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I have been using Knockout.js for a lot of projects lately, and I am writing a lot of repetitive code. I would like to be able to define a BaseViewModel class and have my page-specific ViewModels inherit from it. I am a bit confused about how to do this is Javascript. Here is my basic BaseViewModel:

(function (ko, undefined) {
    ko.BaseViewModel = function () {
        var self = this;
        self.items = ko.observable([]);
        self.newItem = {};
        self.dirtyItems = ko.computed(function () {
            return self.items().filter(function (item) {
                return item.dirtyFlag.isDirty();
        self.isDirty = ko.computed(function () {
            return self.dirtyItems().length > 0;
        self.load = function () { }

I would like to be able to list signatures for methods like load in the BaseViewModel and then give them definitions in the inheriting ViewModel. Is any of this possible? I have found a few solutions online but they all rely on defining functions/classes to make the inheritance work.

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why are you passing undefined into the function? –  Tyrsius May 15 '13 at 16:03
Huh, never seen that before. I've also never run into the case where not doing that causes a bug, and he doesn't explain what that case is. –  Tyrsius May 15 '13 at 16:11
It is a defensive technique if you are writing code to be consumed by others. It is possible to re-define the undefined symbol. Declaring a function parameter undefined and then not passing any value for that argument is a technique to capture the actual undefined value even if someone has redefined the symbol. As it happens, it also lets your JS minimizer minimize your usages of undefined since it is now just a local variable. –  Brandon May 15 '13 at 16:16

2 Answers 2

up vote 10 down vote accepted

Since your BaseViewModel is just adding all of the properties/methods to this (and not using prototype) then it is pretty easy:

In your new view models, just call BaseViewModel:

var MyVM = function () {
    var self = this;

    self.somethingElse = ko.observable();
    self.itemCount = ko.computed(function() { return self.items().length; });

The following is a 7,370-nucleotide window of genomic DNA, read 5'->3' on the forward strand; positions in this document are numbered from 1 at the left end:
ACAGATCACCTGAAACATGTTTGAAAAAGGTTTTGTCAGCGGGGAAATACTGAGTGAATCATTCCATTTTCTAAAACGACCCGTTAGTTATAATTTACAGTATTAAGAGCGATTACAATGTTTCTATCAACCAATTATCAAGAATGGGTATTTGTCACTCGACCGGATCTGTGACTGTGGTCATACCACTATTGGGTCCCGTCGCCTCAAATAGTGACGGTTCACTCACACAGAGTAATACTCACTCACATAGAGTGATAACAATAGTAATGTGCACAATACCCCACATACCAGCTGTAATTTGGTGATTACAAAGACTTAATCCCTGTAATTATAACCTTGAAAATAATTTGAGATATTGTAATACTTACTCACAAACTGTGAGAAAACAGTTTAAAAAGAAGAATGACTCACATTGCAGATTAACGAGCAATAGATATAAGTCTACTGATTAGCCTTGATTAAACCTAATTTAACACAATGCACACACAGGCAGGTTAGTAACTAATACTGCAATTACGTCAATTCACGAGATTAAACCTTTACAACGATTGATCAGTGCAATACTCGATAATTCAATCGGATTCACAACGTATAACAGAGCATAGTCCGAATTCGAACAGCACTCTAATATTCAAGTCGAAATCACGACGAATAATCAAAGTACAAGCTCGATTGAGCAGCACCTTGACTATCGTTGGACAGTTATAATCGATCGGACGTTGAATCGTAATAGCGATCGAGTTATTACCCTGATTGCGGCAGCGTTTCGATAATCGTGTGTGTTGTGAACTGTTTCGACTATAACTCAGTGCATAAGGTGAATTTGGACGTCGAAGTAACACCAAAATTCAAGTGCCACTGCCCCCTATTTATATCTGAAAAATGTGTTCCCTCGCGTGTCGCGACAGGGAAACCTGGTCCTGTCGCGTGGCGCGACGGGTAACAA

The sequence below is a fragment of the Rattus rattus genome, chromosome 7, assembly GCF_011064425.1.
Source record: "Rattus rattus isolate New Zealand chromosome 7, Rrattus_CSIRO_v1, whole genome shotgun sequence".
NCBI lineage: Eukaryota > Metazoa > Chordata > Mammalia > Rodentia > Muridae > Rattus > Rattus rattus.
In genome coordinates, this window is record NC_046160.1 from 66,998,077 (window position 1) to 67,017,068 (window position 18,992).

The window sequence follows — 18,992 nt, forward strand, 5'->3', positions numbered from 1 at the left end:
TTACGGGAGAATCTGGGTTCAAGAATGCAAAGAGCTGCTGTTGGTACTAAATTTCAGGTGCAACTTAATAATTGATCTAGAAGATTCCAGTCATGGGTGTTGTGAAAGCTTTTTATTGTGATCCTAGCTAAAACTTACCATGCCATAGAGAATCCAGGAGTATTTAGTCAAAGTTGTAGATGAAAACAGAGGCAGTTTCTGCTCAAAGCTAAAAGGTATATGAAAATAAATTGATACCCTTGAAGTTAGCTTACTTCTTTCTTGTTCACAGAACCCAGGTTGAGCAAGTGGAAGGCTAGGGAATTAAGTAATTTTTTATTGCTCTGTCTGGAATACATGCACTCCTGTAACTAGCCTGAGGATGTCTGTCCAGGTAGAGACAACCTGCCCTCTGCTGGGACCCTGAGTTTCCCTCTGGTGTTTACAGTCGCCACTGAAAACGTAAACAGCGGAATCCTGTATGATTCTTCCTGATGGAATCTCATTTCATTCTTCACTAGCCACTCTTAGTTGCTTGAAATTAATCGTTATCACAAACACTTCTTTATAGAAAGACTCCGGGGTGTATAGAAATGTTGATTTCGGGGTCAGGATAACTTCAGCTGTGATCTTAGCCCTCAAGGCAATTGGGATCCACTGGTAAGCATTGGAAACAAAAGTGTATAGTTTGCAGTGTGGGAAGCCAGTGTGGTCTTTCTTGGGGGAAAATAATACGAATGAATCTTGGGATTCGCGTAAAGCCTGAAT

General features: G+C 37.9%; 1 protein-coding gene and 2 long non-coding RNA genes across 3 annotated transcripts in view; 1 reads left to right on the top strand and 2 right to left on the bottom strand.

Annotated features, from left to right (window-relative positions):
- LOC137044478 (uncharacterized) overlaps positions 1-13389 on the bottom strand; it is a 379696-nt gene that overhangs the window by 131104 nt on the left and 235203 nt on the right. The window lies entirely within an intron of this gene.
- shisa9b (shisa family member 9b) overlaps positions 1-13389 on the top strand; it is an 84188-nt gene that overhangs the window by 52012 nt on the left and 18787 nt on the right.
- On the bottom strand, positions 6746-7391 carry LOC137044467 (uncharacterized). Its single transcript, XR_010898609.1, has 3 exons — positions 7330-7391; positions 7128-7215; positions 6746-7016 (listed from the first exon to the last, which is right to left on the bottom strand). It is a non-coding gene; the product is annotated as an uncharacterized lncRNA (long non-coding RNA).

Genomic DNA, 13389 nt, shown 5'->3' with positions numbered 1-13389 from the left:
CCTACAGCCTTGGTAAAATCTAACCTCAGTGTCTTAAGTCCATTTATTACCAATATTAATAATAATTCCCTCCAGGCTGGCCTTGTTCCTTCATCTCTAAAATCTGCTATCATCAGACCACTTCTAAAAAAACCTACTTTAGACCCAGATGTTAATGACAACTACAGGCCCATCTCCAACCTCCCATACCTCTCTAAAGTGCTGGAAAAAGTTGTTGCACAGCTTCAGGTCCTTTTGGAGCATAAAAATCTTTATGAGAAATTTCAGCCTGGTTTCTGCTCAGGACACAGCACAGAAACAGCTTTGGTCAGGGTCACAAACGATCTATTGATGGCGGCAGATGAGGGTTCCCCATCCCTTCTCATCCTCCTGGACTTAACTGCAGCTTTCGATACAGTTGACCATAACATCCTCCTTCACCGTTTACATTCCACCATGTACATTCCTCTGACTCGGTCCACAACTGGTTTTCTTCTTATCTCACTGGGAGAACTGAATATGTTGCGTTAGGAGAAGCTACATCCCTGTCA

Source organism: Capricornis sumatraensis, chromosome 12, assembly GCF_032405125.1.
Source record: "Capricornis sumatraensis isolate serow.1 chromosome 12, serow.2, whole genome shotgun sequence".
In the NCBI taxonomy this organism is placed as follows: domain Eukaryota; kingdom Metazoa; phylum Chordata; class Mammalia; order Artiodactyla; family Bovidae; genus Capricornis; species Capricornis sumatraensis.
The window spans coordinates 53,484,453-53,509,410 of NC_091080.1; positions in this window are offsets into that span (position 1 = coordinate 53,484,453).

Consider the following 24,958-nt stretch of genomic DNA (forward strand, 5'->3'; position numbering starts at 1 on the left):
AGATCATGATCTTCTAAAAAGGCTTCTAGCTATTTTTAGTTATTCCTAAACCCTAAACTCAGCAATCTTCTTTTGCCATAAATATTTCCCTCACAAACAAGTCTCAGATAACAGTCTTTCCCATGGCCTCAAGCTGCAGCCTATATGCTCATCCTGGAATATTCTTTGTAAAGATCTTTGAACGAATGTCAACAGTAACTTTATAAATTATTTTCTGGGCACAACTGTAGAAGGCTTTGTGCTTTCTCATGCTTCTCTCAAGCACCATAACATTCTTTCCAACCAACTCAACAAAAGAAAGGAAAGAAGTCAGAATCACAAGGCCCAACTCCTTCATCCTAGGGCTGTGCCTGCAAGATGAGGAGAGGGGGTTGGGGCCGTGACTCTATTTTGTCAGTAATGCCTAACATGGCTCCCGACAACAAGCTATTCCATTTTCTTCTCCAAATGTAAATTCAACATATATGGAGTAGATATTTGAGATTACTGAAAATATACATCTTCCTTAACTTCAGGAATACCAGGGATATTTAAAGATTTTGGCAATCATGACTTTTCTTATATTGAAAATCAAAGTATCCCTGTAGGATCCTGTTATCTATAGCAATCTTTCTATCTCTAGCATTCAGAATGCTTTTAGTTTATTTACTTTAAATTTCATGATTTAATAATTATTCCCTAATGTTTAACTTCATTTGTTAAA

self.items([1, 2, 3]); 

// ...
var vm = new MyVM();
share|improve this answer
Well that is way easier than I was expecting. Now I just need to figure out how that works! –  gwely May 15 '13 at 17:12
The ko.BaseViewModel.call(self) line is the same as doing :base() in c#, right? –  gwely May 15 '13 at 17:16
@theyshookhands Yes, it is the same as a :base() call. The ViewModel.prototype = new BaseViewModel() is the same as Class : SubClass in c#. –  Tyrsius May 15 '13 at 17:56
@theyshookhands - read about Function.call. It allows you to call any function and supply the this value to use. In this example, BaseViewModel is just being used as a helper function to initialize your viewmodel. We are not really doing inheritance. Things gets slightly more interesting when you start using prototype, which is JavaScript's mechanism for doing inheritance. –  Brandon May 15 '13 at 20:38
@Homer The extend technique allocates a new object (BaseViewModel), then copies the properties over to your subclass object and throws away the BaseViewModel object. So a wasted allocation. But more importantly, if BaseViewModel defines some functions or computeds that reference self, they will be referring to the thrown away object instead of your subclass instance, so the extend technique can actually lead to some subtle and hard to identify bugs. –  Brandon Jan 31 at 14:31

Javascript inheritance is done in two pieces. The first is in the constructor, and the second is on the prototype (which you aren't using, so you could skip).

var ViewModel = function(data) {
//you only need to do this if you are adding prototype properties
ViewModel.prototype = new BaseViewModel();

To your last point, about overriding load, its no different that putting a load function on your viewmodel normally. Javascript allows you to override any objects properties with anything, there are no special steps here.

Here is a fiddle demonstrating the inheritance.

share|improve this answer
If you only need to worry about supporting modern browsers, you can replace that last line with Viewmodel.prototype = Object.create(BaseViewModel.prototype); and avoid some thorny issues with any undesired effects of calling BaseViewModel in this way. –  Brandon May 15 '13 at 20:41
And it's easy to shim Object.create in older browsers: var objCreate = Object.create || function(o) { function F(){}; F.prototype = o; return new F(); }; –  Michael Best Aug 8 '13 at 2:15

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